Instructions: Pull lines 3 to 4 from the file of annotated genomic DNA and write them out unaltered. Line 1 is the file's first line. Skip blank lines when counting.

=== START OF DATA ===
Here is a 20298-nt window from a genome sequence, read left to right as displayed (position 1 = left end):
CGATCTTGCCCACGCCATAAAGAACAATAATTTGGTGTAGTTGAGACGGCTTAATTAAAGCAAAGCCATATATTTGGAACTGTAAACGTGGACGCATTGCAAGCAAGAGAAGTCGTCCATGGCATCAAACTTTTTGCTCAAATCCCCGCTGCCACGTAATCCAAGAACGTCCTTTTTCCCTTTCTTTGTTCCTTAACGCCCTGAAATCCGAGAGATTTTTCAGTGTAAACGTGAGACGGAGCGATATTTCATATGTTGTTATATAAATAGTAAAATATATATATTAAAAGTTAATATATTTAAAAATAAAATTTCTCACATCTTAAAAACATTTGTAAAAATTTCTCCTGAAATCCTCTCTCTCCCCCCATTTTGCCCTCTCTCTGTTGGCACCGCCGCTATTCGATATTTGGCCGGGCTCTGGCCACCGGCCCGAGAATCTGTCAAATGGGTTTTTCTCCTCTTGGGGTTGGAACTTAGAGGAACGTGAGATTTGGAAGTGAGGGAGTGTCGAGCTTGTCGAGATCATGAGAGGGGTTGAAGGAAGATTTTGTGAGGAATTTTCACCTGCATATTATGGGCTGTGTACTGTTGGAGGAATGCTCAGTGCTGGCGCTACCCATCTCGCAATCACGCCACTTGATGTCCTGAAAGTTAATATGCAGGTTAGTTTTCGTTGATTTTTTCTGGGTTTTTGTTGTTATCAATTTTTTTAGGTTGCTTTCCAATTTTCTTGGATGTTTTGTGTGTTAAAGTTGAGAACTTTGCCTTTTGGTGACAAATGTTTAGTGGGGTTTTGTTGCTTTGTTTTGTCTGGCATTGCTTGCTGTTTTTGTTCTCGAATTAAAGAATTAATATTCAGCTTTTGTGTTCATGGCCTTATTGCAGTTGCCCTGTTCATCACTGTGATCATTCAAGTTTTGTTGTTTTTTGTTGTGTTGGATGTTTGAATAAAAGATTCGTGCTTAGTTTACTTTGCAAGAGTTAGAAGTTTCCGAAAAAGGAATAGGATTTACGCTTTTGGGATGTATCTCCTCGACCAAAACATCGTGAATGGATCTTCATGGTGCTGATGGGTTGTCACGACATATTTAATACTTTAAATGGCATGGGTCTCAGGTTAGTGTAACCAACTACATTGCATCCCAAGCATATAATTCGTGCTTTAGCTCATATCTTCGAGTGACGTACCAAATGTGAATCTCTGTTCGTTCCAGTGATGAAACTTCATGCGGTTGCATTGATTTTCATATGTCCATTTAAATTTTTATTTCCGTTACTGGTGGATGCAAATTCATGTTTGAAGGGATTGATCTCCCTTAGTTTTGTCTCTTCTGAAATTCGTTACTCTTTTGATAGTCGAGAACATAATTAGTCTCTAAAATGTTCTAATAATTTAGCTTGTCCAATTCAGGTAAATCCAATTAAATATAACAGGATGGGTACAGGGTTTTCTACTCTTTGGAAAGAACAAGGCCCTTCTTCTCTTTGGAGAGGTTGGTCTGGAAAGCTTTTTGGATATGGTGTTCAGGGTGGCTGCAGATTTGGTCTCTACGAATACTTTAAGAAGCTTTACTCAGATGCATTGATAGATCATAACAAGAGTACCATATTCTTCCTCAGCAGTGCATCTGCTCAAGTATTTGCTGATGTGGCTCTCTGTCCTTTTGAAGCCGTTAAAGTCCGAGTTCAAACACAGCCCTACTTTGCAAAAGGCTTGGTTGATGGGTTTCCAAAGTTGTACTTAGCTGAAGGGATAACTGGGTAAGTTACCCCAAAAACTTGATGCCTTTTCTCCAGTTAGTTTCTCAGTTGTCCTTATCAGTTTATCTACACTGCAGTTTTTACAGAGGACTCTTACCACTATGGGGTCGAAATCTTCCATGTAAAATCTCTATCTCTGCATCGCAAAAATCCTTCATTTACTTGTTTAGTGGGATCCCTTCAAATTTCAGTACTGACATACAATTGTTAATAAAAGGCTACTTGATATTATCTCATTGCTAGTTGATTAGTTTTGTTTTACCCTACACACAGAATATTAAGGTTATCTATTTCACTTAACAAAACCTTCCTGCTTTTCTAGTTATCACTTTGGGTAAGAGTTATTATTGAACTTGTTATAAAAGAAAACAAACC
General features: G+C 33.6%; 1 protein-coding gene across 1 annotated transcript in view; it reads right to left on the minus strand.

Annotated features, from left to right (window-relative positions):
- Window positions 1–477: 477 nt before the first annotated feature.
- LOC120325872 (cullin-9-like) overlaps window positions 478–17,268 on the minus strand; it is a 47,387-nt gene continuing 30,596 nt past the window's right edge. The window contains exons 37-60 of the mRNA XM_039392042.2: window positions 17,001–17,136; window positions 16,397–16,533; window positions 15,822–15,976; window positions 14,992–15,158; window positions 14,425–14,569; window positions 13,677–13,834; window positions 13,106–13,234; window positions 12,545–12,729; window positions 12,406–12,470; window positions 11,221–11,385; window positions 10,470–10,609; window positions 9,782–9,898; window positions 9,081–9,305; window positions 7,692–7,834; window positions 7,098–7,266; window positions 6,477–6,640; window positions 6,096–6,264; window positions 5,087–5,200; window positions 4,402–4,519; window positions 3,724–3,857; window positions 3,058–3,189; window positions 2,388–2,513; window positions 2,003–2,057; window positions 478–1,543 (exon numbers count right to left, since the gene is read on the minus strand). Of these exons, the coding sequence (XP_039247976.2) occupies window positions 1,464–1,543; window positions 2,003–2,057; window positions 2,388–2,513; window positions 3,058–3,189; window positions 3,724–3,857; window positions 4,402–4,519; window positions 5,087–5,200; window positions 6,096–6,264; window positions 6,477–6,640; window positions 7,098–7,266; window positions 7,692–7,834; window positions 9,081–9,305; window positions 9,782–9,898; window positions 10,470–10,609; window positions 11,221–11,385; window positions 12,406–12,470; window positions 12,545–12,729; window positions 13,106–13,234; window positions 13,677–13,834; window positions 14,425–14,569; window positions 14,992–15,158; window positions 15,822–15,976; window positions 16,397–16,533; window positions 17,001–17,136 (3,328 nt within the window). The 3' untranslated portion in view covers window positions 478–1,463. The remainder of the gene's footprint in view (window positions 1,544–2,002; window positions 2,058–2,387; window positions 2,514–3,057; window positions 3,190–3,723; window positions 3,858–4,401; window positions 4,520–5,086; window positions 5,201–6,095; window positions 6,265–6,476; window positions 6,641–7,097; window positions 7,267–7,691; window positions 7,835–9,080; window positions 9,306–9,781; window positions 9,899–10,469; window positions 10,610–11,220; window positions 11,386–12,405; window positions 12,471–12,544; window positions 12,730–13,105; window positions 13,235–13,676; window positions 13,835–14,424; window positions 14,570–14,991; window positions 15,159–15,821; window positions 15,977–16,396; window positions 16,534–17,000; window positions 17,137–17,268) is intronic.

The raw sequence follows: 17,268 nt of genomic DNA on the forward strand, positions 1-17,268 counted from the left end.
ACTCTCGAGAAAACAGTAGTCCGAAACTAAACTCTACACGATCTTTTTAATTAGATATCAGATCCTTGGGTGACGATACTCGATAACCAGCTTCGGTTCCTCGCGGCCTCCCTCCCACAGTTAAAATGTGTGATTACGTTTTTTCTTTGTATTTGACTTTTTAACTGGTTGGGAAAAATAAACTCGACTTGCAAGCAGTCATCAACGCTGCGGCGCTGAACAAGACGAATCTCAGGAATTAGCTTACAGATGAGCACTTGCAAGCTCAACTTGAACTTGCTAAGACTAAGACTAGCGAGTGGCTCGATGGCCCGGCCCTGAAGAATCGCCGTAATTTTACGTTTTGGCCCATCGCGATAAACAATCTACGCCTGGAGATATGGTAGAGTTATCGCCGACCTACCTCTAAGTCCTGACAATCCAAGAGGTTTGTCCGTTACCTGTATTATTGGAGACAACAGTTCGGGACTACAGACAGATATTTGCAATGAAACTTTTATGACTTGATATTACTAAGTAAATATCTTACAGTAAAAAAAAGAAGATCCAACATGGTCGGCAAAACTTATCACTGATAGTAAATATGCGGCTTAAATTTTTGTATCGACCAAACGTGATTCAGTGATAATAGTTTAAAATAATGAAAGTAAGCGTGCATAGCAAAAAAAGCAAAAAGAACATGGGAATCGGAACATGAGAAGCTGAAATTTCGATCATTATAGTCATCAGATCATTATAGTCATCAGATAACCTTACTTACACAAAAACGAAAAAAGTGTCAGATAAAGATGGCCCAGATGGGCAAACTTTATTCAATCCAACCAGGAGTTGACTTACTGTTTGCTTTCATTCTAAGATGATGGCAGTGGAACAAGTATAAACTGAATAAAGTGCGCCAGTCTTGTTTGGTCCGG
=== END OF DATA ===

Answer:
General features: G+C 33.6%; 1 protein-coding gene across 1 annotated transcript in view; it reads right to left on the minus strand.

Annotated features, from left to right (window-relative positions):